He then wrote, “Lucas approved one striking piece by Christian Alzmann that embodied this incarnation of Luke.”
Alzmann did indeed share a concept image of Luke Skywalker in 2018. The artist says the image was completed in January 2013 for a possible sequel trilogy. This was after Disney had purchased Lucasfilm from George Lucas. Disney purchased the company in 2012. However, Alzmann does note that George did approve of it.
He explained the piece, “My first image I made for Star Wars: The Force Awakens. This was January of 2013. Luke was being described as a Col. Kurtz type hiding from the world in a cave.”
“I couldn’t believe I was getting to make this image and I got a George “Fabulouso” on it to boot,” he added.
However, Lucas made it very clear that Disney and Lucasfilm rejected his sequel plans.
During an appearance on CBS This Morning, Lucas stated, “The issue was ultimately, they looked at the stories and they said, ‘We want to make something for the fans.”
“People don’t actually realize it’s actually a soap opera and it’s all about family problems – it’s not about spaceships. So they decided they didn’t want to use those stories, they decided they were going to do their own thing so I decided, ‘fine…. I’ll go my way and I let them go their way,'” Lucas added.
In fact, Bob Iger also stated in his recently published memoir, The Ride of a Lifetime: Lessons Learned From 15 Years as CEO of the Walt Disney Company, that George felt betrayed by Disney and Lucasfilm.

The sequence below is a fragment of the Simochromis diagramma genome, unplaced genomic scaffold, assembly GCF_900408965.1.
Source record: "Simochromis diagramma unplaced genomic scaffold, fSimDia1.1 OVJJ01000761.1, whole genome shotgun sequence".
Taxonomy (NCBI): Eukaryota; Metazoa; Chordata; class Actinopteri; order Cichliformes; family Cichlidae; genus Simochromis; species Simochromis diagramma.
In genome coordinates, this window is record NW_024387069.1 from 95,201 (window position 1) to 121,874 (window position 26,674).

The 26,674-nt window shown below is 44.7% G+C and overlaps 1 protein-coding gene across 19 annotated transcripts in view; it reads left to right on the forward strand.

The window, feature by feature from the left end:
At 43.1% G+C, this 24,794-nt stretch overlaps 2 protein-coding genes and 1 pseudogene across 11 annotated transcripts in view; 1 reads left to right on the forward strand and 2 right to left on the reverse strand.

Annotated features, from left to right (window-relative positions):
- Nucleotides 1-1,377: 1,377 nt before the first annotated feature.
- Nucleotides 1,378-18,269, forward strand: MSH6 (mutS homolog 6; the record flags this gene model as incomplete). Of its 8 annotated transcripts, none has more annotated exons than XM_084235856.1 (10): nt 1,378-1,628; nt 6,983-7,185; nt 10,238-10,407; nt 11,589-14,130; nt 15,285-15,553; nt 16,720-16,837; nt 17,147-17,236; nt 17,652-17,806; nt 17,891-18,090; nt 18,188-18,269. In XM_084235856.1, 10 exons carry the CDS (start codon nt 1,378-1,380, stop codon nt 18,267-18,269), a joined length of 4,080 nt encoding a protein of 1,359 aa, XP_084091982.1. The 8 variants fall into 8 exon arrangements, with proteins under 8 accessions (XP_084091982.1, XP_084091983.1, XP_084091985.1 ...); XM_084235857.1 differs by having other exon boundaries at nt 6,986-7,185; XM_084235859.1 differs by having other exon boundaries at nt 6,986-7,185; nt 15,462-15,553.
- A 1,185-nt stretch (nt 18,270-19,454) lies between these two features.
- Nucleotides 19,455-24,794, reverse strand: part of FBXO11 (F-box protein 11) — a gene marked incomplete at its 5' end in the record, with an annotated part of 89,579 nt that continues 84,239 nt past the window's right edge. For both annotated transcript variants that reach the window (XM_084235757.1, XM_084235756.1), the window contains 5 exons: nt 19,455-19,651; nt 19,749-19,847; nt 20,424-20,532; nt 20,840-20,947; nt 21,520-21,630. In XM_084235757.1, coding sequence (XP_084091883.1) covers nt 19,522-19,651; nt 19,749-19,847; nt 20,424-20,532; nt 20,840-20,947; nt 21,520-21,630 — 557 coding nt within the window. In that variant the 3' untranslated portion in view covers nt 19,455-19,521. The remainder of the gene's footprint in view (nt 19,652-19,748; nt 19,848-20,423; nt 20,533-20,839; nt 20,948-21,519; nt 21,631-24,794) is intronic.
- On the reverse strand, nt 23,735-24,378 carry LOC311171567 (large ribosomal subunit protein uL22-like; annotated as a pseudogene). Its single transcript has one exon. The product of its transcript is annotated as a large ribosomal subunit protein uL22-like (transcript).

Related: Bob Iger Admits George Lucas Felt Betrayed With Disney’s Version of Star Wars
Iger wrote, “George immediately got upset as they began to describe the plot and it dawned on him that we weren’t using one of the stories he submitted during the negotiations.”
“George knew we weren’t contractually bound to anything, but he thought that our buying the story treatments was a tacit promise that we’d follow them, and he was disappointed that his story was being discarded. I’d been so careful since our first conversation not to mislead him in any way, and I didn’t think I had now, but I could have handled it better,” Iger continued.
Finally, he stated, “George felt betrayed, and while this whole process would never have been easy for him, we’d gotten off to an unnecessarily rocky start.”
Despite, admissions from both Lucas and Bob Iger that Disney did not use his original treatments, Hidalgo goes on to claim that Rey, Finn, and even Kylo Ren were part of Lucas’ original vision.